Dadirri - Deep listening

March 01, 2019 1 Comment

Dadirri - Deep listening

 

Deep listening is also called dadirri, a word from the Ngan'gikurunggurr and Ngen'giwumirri languages of the Aboriginal people of the Daly River region, 220 kilometres south of Darwin, NT. In the Wiradjuri language the word for meditation, deep listening, knowing and reflecting is Winhangadhurinya


Life can be so busy and finding time to just be in the moment to really feel into the blessings of life can be hard. 
For centuries Indigenous cultures around the world have maintained connection and presence in the moment and the greater meaning of life. We can gain so much from their wisdom and bring it into our daily lives to enhance our way of life.
Our first people practice Dadirri

Aboriginal writer and senior elder Miriam-Rose Ungunmerr-Baumann describes deep listening as follows:

Dadirri is deep listening.
It's listening to the land.
Listening to the spirit speaking through the land.
Listening to the stillness.

The stillness in the water flowing,
The wind blowing,
The birds singing,
The ground humming.

Everyday we can find time to practice Dadirri.
All it takes is 5 minutes, in the morning or evening. Go outside if you can. Simply sit and look at and listen to the earth and environment that surrounds you.
Focus on something specific, such as a bird, a blade of grass, a clump of soil, cracked earth, a flower, bush or leaf, a cloud in the sky or a body of water, whatever you can see.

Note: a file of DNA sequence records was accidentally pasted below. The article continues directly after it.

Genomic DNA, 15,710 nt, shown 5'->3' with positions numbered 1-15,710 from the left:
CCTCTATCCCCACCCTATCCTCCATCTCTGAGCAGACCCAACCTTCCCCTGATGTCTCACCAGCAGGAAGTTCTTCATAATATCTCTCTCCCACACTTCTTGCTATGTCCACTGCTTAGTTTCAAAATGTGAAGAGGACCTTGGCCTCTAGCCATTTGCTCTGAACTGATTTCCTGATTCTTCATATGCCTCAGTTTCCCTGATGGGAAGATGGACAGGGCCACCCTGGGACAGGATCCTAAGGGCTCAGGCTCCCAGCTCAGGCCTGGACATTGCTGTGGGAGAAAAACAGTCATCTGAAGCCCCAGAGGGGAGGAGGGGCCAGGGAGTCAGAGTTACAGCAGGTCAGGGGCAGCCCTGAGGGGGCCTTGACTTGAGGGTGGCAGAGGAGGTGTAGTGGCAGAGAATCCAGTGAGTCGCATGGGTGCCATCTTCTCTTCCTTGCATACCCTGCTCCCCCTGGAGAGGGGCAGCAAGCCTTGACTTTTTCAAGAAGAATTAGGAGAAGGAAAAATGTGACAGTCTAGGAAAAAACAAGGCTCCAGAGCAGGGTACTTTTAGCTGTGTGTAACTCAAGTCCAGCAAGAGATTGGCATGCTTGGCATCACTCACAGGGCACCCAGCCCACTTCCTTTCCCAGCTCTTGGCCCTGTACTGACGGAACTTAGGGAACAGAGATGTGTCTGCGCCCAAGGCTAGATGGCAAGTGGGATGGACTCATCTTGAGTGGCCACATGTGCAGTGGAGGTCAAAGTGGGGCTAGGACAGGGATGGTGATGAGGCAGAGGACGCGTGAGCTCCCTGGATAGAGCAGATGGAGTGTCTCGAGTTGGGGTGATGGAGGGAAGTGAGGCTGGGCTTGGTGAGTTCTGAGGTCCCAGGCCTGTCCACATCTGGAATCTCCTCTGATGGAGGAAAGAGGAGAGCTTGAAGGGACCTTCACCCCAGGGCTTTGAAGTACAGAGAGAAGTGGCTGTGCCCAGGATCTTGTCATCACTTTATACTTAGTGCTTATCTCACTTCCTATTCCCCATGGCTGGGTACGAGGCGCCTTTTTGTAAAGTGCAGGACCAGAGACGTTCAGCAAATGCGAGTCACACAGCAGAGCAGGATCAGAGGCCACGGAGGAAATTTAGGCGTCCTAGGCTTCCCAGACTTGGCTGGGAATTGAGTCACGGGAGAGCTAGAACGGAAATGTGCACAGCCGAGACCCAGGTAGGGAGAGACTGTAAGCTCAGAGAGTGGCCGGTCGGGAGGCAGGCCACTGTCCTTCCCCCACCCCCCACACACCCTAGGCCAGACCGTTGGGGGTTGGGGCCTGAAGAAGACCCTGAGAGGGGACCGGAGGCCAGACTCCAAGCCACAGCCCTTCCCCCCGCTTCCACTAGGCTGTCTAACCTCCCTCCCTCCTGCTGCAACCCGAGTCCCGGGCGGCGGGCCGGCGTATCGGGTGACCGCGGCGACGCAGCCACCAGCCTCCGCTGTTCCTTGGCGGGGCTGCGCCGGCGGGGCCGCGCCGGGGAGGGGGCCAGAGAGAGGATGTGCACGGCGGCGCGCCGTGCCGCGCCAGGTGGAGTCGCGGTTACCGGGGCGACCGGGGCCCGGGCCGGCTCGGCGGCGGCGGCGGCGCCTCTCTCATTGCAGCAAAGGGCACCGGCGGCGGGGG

You can also let something find you, be it a leaf, the sound of a bird, the feel of the breeze, the light on a tree trunk. There's no need to try, just wait a while.
Be still and silent and listen.
Following this quiet time, there may be, on occasion, value in expressing in some way your experience of this quiet, still listening. You may wish to talk about the experience or journal, write poetry, draw, paint or sing. This needs to be held in balance - the key to dadirri is in simply being, rather than in outcomes and activity.




1 Response

Terese
Terese

September 20, 2019

What an amazing practice & way of life !

Leave a comment

Comments will be approved before showing up.


Also in Culture & Country

January 26th
January 26th

January 26, 2019 3 Comments

January 26th is a day the majority of us living in mainstream Australia have grown up knowing as Australia Day, a day to celebrate this land being discovered by Captain Cook and it's beginning of colonialisation. For many it's just another excuse to party and the deeper meaning behind this day goes forgotten in personal satisfaction.

Continue Reading

Bundjalung Words for Animals
Bundjalung Words for Animals

January 22, 2019 1 Comment

Here is a list of animals found in the wider Bundjalung region and their language translations.

Continue Reading

Bundjalung Words
Bundjalung Words

August 16, 2017 15 Comments

It is so wonderful that we have access to Bundjalung language and that we can keep it going by using it in our everyday lives with the names of local animals, plants, places, body parts etc.

Continue Reading

Welcome to Planet Corroboree

Join the Planet Corroboree family to stay in touch with what’s happening in store,
new products, cultural information and offers & discounts.
Sign up and receive 10% off your First Purchase.